But when I looked at another record from the same community in which the community scribe kept his own kind of private notes [00:05:19] on things that arose before the public as matters of concern, it was on every page! It was there on every page. The difference between, again, who preserved which types of records was striking. And that’s what led me to this realization that we really have to ask hard questions about our sources. Records are fragile things. Again, the survival of some, especially those that are older or those that are about endangered subjects, we really have to be cautious when we use them.
Okay. And then I’ll say two words about the court itself that this record is based on. For most of Jewish history, three adult males can constitute a court. These are ad hoc courts, which is to say that once the case is presented to them and they resolve the case and issue their resolution, the court dissolves. Those three people might never be asked again to sit together on any proceeding.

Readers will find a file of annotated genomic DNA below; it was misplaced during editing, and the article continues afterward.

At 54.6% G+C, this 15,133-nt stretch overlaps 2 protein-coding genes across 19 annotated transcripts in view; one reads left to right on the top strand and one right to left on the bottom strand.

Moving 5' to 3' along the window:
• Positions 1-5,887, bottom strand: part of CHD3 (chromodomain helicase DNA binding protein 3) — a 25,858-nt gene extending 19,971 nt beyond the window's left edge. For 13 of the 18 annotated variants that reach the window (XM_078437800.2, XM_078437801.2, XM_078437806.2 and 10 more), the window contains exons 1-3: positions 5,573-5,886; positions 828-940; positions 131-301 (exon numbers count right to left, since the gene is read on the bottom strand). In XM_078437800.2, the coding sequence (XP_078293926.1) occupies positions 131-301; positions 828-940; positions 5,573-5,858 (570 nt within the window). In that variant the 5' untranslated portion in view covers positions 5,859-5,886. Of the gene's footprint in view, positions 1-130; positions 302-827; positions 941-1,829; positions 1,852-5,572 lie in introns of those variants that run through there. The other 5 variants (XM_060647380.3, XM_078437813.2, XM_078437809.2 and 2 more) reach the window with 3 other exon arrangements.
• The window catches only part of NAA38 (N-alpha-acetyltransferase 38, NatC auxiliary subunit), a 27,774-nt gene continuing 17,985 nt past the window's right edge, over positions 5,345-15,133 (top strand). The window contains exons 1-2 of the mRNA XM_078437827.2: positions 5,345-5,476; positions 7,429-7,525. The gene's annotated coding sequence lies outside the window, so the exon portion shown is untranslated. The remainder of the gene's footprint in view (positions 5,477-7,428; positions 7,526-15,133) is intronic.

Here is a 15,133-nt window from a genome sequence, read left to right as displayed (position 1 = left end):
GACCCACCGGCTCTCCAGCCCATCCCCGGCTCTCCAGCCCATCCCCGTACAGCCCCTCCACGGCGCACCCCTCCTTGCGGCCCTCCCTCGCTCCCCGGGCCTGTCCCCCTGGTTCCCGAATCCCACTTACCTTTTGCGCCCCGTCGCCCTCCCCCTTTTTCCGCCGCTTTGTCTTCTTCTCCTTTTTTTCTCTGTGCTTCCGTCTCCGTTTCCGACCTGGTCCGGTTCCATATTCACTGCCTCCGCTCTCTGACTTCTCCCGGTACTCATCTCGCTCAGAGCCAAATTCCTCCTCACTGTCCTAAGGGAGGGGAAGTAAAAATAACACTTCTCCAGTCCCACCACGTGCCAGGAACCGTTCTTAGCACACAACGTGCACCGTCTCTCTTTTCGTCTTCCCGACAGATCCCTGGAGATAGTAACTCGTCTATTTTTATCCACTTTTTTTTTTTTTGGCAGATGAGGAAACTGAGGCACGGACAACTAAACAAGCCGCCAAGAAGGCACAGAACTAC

Thank you so much. So this is what the volume looks like. Fascinating reading. This is the first. So from the late eighteenth century. I gave you the years, it was 1760s I think it is. Of about fifty volumes that span through the end of the nineteenth century of a similar court for which different types of records were kept. If you have somebody who can read these records and likes to, is interested in these questions, there’s a fantastic dozen doctorates waiting to be written. Nobody has looked at them. I don’t think anybody really understood what these records were. And so they kind of sat there.